Emotional Support vs. Service dog, what Is The Difference?
Ever wondered what the difference might be between emotional support dogs and service dogs?
If so, you came to the right place.
No doubt: dogs have come a long way from being just a domesticated animal. They are not simply pets, but they have become an integral part of our society.
Today, we have two of the most important roles that dogs play – being an emotional support dog and a service dog. Knowing the difference between these terms could help you determine which one is the best choice in any given situation.
Emotional Support Dogs
An Emotional Support Dog (ESD), as its name suggests, provides emotional support. They offer various therapeutic benefits such as providing comfort, promoting a calm environment, relieving stress, preventing anxiety, decreasing depression, and others.
In most cases, a physician or mental health professional determines whether a person needs an ESD or not. They write a medical letter, which is then given to an ESD provider.
It is worth noting that Emotional Support Dogs are not like service animals. One main difference is that they have limited public access rights. If ever you need to bring your ESD with you in airplanes and other usual no-pet-allowed areas, you can present your medical letter and prescription.
For a dog to become an ESD, there’s no particular training needed. However, the dog should be responsive to emotions and commands. They should also be gentle and not aggressive dogs.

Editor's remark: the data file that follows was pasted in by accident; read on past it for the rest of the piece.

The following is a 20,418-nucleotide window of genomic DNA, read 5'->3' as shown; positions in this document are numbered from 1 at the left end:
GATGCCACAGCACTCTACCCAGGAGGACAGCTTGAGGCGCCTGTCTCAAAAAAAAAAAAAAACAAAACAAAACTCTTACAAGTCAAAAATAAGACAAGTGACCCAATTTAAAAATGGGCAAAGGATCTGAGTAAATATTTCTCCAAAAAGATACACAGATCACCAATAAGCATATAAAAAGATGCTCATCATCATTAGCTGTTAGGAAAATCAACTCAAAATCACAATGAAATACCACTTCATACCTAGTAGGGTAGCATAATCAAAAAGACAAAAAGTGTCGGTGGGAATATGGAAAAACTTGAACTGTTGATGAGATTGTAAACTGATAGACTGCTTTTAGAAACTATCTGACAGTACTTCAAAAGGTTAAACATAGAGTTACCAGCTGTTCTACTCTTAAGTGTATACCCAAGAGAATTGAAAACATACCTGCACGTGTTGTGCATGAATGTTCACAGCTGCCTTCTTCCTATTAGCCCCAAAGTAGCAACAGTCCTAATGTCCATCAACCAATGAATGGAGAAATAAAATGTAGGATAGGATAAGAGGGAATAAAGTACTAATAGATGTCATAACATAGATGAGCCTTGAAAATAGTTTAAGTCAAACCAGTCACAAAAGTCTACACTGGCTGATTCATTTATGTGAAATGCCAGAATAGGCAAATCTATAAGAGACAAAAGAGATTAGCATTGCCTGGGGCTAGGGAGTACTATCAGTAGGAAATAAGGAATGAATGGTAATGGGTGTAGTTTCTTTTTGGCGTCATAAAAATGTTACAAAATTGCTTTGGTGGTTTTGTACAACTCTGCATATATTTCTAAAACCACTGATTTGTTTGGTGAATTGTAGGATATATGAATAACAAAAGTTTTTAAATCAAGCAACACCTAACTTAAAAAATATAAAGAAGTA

Service Dogs, on the other hand, are generally not considered as a pet. Of course, there’s no restriction to do so, especially when you grow to love and care for your service dog.
A service dog is trained to do specific tasks for a person’s disability. They mainly help their owners to perform activities of daily living such as getting out of the bed, standing, and walking.
These dogs are trained to pull a wheelchair. They can even help patients to monitor and take their medications as needed. They are also trained to pick up the phone, press the elevator button, get a glass of water, and pick up a letter on the mailbox, just to name a few.
Perhaps, one of the most common tasks of service dogs is to serve as a guide to people who are visually impaired. You might also think of service dogs who help people who suffer from Post-Traumatic Stress Disorders (PTSD).
Service dogs are covered under the Americans with Disabilities Act (ADA). With this in mind, there are certain rules and regulations that are applicable to service dogs. For example, a business establishment should not refuse the entry of a service dog for the benefit of its owner.
Some service dog owner dresses up there pooch in a vest, special tags, and collars. However, it is not mandatory. Just be sure to bring with you medical documents and legal certifications that your dog is no ordinary dog, but he is there to perform certain tasks for you.
Getting the Right Dog for the Right Role
Generally speaking, any dog can be an emotional support dog, but not everyone can become a service dog. Since there are specific tasks that a service dog should do, a small dog might not be sufficient for the job. The most preferred service dogs include Labrador retrievers, golden retrievers, and German shepherds.
Emotional dogs and service dogs indeed differ from each other. Depending on your needs, you would benefit much from these noble dogs.
While they are dogs that perform special tasks, they are still dogs who deserve our respect, care, and love.
If you want to know more about these dogs, speak to your healthcare provider or vet.